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  • Rituals in Cameroon Drama: a semiological interpretation of the plays of Gilbert Doho, Bole Butake and Hansel Ndumbe Eyoh
  • Emmanuel Fru Doh
Mforbe Pepetual Chiangong, Rituals in Cameroon Drama: a semiological interpretation of the plays of Gilbert Doho, Bole Butake and Hansel Ndumbe Eyoh, Bayreuth African Studies 90. Bayreuth: University of Bayreuth (pb $30 – 978 3 93966 111 5). 20112011, 228pp.

In this interesting work Chiangong displays a penetrating awareness of rituals as a process of signification. She postulates the existence of a system of signs in Cameroon drama, then corroborates its existence and effectiveness as a means of communication in the works of Gilbert Doho, Bole Butake and Hansel Ndumbe Eyoh.

Chiangong’s first chapter highlights her hypothesis while revealing the relationship between drama and society in Africa. She explores different views of traditional performances in African drama before decrying the lack of studies on semiology and Cameroon drama, thereby emphasizing the relevance of her study. To confirm the thematic and stylistic wealth of the genre, Chapter 2 explores scholarly views of various aspects of African theatre, before establishing that rituals in African plays constitute theatre through the wealth of movements and signs involved. To emphasize this, Chiangong explores diverse features of African ritualized behaviour in order to reveal their rich theatrical character and effective communicative potential when considered in the context of the classical understanding of dramatic structure. She thus traces the origins of European and Greek drama from rituals, and then seals her point by exploring and confirming the similarities between Greek and Cameroon traditional theatre.

In Chapter 3, she advances a theoretical framework for studying rituals in African drama by examining different semiological concepts before focusing on an approach that could ease the interpretation of ritualistic elements in Cameroon drama. Chiangong concludes that a semiological approach is suitable in contemporary social criticism and philosophy since elements of ritual are significant ways of communicating. The appropriateness of a semiological study of African theatre, via the interpretation of rituals in African plays, is thus fully justified.

Having established that cultural signs have a practical use in redefining the social and historical milieu of contemporary drama, she moves in Chapter 4 to a critical survey of selected plays. In these, the overall cultural atmosphere and many of the dramatic incidents cry out for purgation – a cue for the entry of ritual with its communicative and cleansing power. Going beyond atmosphere and Weltanschauung – as explored in Chapter 4 with the chosen plays as backdrop – in Chapter 5 Chiangong switches to an exploration of many different ritual tools (roles, symbols and occasions alike) as means of processing, transmitting and interpreting messages and societal values.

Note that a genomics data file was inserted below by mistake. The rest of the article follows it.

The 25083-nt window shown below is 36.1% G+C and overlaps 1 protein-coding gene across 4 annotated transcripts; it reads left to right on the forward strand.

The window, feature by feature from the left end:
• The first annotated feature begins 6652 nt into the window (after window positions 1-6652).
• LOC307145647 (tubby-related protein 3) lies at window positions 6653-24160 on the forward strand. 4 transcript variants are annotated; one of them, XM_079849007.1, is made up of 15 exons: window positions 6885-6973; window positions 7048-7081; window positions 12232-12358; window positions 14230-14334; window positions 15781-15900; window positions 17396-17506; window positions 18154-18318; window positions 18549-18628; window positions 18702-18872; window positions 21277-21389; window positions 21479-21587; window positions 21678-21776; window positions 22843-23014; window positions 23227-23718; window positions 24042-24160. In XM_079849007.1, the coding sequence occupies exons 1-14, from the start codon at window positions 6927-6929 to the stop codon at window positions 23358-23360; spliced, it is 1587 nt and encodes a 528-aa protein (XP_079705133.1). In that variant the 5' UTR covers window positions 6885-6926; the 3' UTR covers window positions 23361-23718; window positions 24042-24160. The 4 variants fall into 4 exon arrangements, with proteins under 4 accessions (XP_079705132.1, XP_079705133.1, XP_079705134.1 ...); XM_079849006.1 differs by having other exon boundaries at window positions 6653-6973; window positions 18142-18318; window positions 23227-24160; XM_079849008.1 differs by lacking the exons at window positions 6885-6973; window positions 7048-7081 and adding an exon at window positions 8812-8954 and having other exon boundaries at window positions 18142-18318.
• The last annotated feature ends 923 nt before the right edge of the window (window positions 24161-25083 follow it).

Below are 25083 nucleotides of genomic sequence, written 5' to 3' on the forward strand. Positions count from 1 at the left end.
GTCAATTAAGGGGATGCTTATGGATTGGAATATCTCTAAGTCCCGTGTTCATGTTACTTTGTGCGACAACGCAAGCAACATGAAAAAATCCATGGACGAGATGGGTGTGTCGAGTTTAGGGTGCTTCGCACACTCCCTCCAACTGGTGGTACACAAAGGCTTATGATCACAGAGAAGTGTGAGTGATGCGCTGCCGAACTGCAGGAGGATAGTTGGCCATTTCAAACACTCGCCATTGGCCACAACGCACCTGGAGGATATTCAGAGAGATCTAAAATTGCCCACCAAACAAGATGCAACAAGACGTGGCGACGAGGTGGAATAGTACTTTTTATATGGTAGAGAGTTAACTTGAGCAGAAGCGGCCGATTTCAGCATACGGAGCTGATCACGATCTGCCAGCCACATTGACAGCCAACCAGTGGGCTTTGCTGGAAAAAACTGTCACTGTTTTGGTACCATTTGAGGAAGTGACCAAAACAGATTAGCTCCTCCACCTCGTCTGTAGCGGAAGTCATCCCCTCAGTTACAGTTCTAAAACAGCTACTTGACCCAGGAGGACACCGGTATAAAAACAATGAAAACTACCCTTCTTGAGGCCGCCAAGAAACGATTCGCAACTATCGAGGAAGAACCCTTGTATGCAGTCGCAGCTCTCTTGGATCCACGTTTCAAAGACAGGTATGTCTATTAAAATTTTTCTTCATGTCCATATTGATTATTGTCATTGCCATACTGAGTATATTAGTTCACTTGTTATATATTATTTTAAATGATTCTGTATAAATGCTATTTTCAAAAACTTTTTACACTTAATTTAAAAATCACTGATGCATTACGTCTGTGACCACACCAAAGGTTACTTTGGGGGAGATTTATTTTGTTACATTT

In Chapter 6, she is concerned with the dramatic agency of women. Their roles in the rituals have already been analysed in Chapter 5; now, the goal is to prove that the plays communicate splendidly and so are dramatically more effective when the roles played by women are better understood.

Chapter 7 scrutinizes certain paratextual components which, from a semiological point of view, are germane in establishing the importance of rituals in the communities portrayed. Chiangong concludes her study by establishing that, before colonialism, most of Africa experienced ritual display as a routine social phenomenon – it was commonly enacted during initiation, propitiation rites, and on many other occasions. Alas, this rich heritage, she laments, has suffered attrition until recent salvaging efforts by modern African theatre.

Chiangong’s task is daunting. She recognizes this by focusing chapters 1–3 on educating her readers about semiology and rituals, while at the same time authenticating the existence of traditional theatre in Africa. Accordingly, she [End Page 670] delays in engaging the goal of semiologically interpreting targeted plays and attendant rituals. This pedagogic foreplay can be unsettling, an outcome exacerbated by a certain structural awkwardness engendered when sections of the work abut rather abruptly on those that precede or follow, without a strong sense of cohesion.

Sections of this work, it must also be said, are also more innovative, interesting and richer in detail than others: why, within the same section virtually, is ‘The Mvet performance’ (Section 2.2.1) discussed without the background material on the Fang and...


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